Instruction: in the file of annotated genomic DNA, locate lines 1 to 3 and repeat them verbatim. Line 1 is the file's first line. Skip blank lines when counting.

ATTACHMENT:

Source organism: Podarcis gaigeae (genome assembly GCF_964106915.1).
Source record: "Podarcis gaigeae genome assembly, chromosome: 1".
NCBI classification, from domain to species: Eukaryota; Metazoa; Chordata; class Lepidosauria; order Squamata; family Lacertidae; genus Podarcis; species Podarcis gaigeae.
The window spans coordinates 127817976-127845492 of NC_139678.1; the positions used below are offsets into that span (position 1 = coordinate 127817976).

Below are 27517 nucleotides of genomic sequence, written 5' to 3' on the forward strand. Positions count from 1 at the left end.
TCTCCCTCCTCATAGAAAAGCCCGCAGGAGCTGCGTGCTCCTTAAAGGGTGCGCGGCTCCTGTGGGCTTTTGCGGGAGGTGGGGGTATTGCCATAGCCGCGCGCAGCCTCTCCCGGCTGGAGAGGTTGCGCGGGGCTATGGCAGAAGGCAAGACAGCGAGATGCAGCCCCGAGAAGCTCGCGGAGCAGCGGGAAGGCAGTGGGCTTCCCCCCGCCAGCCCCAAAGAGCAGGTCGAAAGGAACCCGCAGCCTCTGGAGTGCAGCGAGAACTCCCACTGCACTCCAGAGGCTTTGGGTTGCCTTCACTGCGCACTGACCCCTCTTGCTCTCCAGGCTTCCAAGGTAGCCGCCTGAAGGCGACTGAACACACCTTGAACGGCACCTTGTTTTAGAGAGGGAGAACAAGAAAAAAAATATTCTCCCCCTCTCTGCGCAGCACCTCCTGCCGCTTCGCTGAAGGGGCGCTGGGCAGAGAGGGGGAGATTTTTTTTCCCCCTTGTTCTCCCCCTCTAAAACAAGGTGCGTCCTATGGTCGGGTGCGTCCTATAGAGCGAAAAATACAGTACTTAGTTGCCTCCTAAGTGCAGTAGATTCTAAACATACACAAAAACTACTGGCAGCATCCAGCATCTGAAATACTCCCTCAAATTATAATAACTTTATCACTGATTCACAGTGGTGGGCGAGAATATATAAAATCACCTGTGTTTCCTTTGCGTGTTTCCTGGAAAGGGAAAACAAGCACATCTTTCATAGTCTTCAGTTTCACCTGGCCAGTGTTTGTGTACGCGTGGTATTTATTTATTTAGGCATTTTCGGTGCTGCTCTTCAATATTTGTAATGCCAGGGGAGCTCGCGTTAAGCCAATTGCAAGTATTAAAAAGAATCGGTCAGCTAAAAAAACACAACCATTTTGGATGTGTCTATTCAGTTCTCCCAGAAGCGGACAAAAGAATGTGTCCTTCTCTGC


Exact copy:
Source organism: Podarcis gaigeae (genome assembly GCF_964106915.1).
Source record: "Podarcis gaigeae genome assembly, chromosome: 1".
NCBI classification, from domain to species: Eukaryota; Metazoa; Chordata; class Lepidosauria; order Squamata; family Lacertidae; genus Podarcis; species Podarcis gaigeae.